The country was awash in a profound state of sadness, which was both apparent and palpable.

Years later, I was in Washington DC on business and had some time before my plane ride home so I went over to Arlington National Cemetery. One of my stops was the Kennedy gravesite.  As I arrived there, I noticed there were many people there.  Was this normal? It was in the middle of a weekday afternoon in the fall, so why were all these people there?  Then I realized it was November 22nd.  Ah, no wonder.

I also had the opportunity to visit Dallas as well and I was surprised seeing Elm Street with the Book Depository Building in Dealey Plaza being much closer to the street than the TV seems to show.  Therefore, the distance to shoot from the sixth floor of the building was not as far as I thought it was.

We have never really gotten a good, credible explanation of the assassination itself.  To this day, we have many theories, many conspiracies, but no definitive, reasonable explanation of who did it, why, and how it happened.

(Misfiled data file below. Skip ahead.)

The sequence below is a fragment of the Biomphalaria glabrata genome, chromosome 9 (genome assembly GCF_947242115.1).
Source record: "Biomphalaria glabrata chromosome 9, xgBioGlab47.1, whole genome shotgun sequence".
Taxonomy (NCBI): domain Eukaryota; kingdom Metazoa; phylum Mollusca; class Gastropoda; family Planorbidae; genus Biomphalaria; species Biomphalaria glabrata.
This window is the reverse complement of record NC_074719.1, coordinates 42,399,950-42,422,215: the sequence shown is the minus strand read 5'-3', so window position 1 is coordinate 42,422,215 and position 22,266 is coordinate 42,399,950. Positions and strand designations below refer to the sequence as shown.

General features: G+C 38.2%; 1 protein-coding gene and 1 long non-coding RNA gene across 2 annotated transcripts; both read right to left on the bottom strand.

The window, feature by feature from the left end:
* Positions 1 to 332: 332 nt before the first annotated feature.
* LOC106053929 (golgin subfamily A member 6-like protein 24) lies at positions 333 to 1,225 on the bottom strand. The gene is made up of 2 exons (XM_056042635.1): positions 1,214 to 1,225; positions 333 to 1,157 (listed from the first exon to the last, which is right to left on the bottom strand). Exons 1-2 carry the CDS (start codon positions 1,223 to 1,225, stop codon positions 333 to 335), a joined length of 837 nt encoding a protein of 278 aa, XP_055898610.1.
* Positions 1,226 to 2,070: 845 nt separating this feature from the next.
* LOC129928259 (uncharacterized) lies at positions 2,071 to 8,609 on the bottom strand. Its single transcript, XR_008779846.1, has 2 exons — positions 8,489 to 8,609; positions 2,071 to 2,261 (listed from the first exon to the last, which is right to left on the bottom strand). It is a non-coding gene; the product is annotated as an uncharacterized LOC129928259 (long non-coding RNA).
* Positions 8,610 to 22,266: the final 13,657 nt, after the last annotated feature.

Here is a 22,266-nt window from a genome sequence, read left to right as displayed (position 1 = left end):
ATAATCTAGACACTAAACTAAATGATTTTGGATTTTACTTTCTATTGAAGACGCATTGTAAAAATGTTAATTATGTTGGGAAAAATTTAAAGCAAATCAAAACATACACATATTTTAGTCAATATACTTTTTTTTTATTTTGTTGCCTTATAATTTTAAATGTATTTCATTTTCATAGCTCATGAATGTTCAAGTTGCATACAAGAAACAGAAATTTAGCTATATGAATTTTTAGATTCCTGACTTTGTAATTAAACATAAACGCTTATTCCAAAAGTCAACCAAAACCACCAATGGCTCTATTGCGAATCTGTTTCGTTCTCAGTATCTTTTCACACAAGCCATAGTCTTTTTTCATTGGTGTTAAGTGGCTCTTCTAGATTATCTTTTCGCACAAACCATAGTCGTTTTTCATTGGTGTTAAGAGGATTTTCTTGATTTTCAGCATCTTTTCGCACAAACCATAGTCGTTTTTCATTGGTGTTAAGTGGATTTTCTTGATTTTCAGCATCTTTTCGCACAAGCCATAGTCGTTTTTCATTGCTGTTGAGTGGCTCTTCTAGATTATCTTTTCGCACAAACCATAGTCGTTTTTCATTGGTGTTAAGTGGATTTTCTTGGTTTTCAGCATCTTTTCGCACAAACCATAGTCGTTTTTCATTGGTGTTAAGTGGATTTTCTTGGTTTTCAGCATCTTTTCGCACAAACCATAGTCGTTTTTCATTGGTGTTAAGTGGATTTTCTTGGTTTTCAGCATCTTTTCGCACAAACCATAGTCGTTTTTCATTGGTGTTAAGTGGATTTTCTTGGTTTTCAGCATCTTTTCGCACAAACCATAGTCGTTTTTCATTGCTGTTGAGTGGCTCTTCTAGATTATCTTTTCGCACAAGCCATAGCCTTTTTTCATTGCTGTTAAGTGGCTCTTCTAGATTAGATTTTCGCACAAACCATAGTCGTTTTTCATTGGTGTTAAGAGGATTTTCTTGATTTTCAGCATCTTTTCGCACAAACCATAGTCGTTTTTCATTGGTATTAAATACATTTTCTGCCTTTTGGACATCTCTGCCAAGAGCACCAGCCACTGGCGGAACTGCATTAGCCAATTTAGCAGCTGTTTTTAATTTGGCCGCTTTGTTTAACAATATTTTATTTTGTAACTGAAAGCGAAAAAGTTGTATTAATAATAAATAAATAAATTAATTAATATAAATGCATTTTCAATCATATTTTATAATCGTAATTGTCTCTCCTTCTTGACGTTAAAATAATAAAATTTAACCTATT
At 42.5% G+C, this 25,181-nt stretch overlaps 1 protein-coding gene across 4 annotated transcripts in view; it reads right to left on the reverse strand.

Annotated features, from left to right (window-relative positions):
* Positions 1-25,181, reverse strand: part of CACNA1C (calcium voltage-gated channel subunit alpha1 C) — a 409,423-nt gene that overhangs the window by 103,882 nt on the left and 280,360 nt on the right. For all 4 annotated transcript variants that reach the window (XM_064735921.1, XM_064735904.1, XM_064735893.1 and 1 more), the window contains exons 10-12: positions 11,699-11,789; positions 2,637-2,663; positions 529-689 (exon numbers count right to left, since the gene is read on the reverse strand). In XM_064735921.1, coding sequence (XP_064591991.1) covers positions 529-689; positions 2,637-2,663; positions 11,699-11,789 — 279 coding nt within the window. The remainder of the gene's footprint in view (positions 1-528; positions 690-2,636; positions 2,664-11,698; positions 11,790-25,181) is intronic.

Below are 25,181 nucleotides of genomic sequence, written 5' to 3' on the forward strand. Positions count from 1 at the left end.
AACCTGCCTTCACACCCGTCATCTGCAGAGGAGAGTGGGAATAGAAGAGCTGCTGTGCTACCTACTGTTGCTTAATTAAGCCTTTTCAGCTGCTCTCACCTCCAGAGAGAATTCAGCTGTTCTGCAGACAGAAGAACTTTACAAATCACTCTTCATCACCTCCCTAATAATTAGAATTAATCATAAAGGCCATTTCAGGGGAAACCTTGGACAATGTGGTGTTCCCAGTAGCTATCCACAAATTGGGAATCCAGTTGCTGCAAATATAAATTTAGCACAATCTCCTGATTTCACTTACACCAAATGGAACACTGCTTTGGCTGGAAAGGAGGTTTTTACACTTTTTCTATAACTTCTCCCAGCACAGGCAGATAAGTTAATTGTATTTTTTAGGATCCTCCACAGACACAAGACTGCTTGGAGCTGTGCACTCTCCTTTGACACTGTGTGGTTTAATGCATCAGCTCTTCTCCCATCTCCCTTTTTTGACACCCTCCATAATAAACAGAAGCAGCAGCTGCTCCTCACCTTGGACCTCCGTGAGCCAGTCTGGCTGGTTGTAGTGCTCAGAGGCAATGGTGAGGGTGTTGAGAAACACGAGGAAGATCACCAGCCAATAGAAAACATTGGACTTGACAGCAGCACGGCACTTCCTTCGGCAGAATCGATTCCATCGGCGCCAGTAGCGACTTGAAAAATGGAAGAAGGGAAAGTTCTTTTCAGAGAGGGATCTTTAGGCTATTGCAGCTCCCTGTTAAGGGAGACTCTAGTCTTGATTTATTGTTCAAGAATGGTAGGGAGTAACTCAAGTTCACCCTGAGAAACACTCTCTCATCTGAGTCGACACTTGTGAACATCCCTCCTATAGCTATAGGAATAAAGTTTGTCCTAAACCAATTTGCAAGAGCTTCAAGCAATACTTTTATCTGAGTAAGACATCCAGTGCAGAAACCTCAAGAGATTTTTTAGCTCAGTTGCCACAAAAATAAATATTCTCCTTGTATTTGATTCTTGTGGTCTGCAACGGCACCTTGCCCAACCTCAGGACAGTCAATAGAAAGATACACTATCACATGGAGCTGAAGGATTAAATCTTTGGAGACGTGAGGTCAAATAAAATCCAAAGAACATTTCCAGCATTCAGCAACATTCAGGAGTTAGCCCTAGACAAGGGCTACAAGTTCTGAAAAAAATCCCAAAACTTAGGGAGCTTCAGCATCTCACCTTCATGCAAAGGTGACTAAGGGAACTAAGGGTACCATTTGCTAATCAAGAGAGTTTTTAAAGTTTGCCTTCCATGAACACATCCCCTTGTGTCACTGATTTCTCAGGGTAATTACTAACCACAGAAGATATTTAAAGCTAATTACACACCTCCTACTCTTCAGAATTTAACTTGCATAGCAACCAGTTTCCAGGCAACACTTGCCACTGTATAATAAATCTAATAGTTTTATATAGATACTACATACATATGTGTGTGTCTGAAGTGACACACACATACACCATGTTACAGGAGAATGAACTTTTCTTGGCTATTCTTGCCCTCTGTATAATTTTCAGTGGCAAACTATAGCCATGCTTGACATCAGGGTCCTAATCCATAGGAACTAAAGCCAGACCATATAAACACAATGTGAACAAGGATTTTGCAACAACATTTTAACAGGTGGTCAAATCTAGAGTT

What, if anything do you remember?

12 Responses to Where Were You?

  1. Douglas on November 22, 2013 at 1:47 PM

    In Japan, at Yakota AB as a military dependent. I was four. I remember my older sister came from next door where she was playing with the neighbor girl, screaming, “President Kennedy was killed!”. I was with our Japanese housekeeper (her name was Sumako, interesting how I can recall that 50 years later)…Mom and Dad had just left to shop (it was early Saturday morning, Nov 23rd of ’63, so judging by the time difference there was about a two hour delay between JFK’s passing at 1 pm CST on the 22nd in Dallas and our neighbors who probably had Armed Forces Television on…I don’t recall then either but this was before 24 hour broadcast so they might have just signed on).
    My dad told me years later that his unit (an RB-57 reconnaissance squadron) went on “alert” that night, thinking that Kennedy’s assassination might be precursor to some war plans. I don’t know what his squadron did but judging by the location they likely were taking pictures at Soviet installations about Vladivostok, Sakhalin, and Petropavalosk, and also seeing whatever North Korea and Red China were up to. He did say that they were quite busy well into ’64 when the Vietnam War began to ramp up.